Canadian Journal of Cardiology Reports on Impact of Poverty and Social Class on Myocardial Infarction Outcomes
Socioeconomically deprived patients 16% more likely to die of heart attack
Philadelphia, PA, March 8, 2012 – The Canadian Journal of Cardiology (www.onlinecjc.ca) has published a paper on the effect of socioeconomic factors on myocardial infarction outcomes.
This study describes an analysis of the effect of socioeconomic class on outcomes after a first myocardial infarction (“heart attack”). The study analyzed detailed databases in Quebec and found that socioeconomic deprivation did not negatively affect access to the most advanced high-level health care – clearly a success for the Canadian public healthcare system. Nevertheless, mortality rates were slightly but significantly higher in the lowest socioeconomic groups. These results show that providing equal and high-level access to health care is possible in a public system, but that is not enough to prevent negative health consequences of socioeconomic deprivation.
In an accompanying editorial, Dr. Blair O’Neill, President of the Canadian Cardiovascular Society, observes that, “governments must realize the importance of addressing social determinants of health to achieve the full benefits in investments in improving access to an advanced healthcare system.” He concludes that in Canada, funding and implementing the federally commissioned Canadian Heart Health Strategy and Action Plan, as well as working on antipoverty strategies, would be a good start.
”This study shows that the Canadian system provides equal access to high-quality emergency services to the broad population. However, this is not enough to guarantee equal outcomes and ultimately more investment in carefully considered programs will be needed,” comments Stanley Nattel, MD, Editor-in-Chief of the Canadian Journal of Cardiology.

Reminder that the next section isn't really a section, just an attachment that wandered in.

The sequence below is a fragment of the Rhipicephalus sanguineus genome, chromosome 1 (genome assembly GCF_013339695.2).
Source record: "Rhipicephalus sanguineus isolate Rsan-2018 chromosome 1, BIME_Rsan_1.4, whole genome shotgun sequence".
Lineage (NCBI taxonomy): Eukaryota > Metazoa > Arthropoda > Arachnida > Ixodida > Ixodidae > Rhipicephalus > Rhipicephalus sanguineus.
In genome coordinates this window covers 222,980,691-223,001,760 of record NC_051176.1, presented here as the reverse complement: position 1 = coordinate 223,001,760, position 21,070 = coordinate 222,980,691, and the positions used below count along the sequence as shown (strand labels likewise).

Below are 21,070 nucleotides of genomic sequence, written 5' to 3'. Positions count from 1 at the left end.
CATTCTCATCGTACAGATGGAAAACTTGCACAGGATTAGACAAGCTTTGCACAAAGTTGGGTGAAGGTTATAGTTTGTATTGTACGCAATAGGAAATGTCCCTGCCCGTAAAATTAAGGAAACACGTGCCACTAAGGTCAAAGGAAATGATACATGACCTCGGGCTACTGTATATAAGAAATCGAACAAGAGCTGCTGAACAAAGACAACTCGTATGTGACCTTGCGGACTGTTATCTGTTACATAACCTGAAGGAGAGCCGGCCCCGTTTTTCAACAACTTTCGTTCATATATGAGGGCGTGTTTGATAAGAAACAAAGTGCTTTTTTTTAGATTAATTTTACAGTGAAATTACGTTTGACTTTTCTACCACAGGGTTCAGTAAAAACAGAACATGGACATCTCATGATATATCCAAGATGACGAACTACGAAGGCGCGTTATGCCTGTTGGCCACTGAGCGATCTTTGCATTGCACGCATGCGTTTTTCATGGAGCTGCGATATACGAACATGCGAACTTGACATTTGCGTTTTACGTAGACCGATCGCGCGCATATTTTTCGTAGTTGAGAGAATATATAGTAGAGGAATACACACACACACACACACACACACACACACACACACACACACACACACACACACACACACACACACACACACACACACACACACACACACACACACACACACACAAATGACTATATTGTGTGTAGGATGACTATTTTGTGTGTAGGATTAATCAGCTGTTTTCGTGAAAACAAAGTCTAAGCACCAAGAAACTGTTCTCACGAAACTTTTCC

The paper is “Impact of Socioeconomic Deprivation and Area of Residence on Access to Coronary Revascularization and Mortality After a First Acute Myocardial Infarction in Québec,” by Claudia Blais, PhD,Denis Hamel, MSc,Stéphane Rinfret, MD, SM (DOI: 10.1016/j.cjca.2011.10.009). The editorial is “Timely Access to Acute Cardiac Care: Can It Overcome a Lifetime of Despair?” by Blair J. O’Neill, MD (DOI: 10.1016/j.cjca.2011.11.004). They appear in Canadian Journal of Cardiology, Volume 28, Issue 3 (March 2012), published by Elsevier.
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About the Canadian Journal of Cardiology
The Canadian Journal of Cardiology (www.onlinecjc.ca) is the official journal of the Canadian Cardiovascular Society. It is a vehicle for the international dissemination of new knowledge in cardiology and cardiovascular science, particularly serving as a major venue for the results of Canadian cardiovascular research and Society guidelines. The journal publishes original reports of clinical and basic research relevant to cardiovascular medicine as well as editorials, review articles, case reports, and papers on health outcomes, policy research, ethics, medical history, and political issues affecting practice.
About the Editor-in-Chief
Editor-in-Chief Stanley Nattel, MD, is Paul-David Chair in Cardiovascular Electrophysiology and Professor of Medicine at the University of Montreal and Director of the Electrophysiology Research Program at the Montreal Heart Institute Research Center.
About the Canadian Cardiovascular Society
The Canadian Cardiovascular Society is the professional association for Canadian cardiovascular physicians and scientists working to promote cardiovascular health and care through knowledge translation, professional development, and leadership in health policy. The CCS provides programs and services to its 1900+ members and others in the cardiovascular community, including guidelines for cardiovascular care, the annual Canadian Cardiovascular Congress, and, with the Canadian Cardiovascular Academy, programs for trainees. More information about the CCS and its activities can be found at www.ccs.ca.
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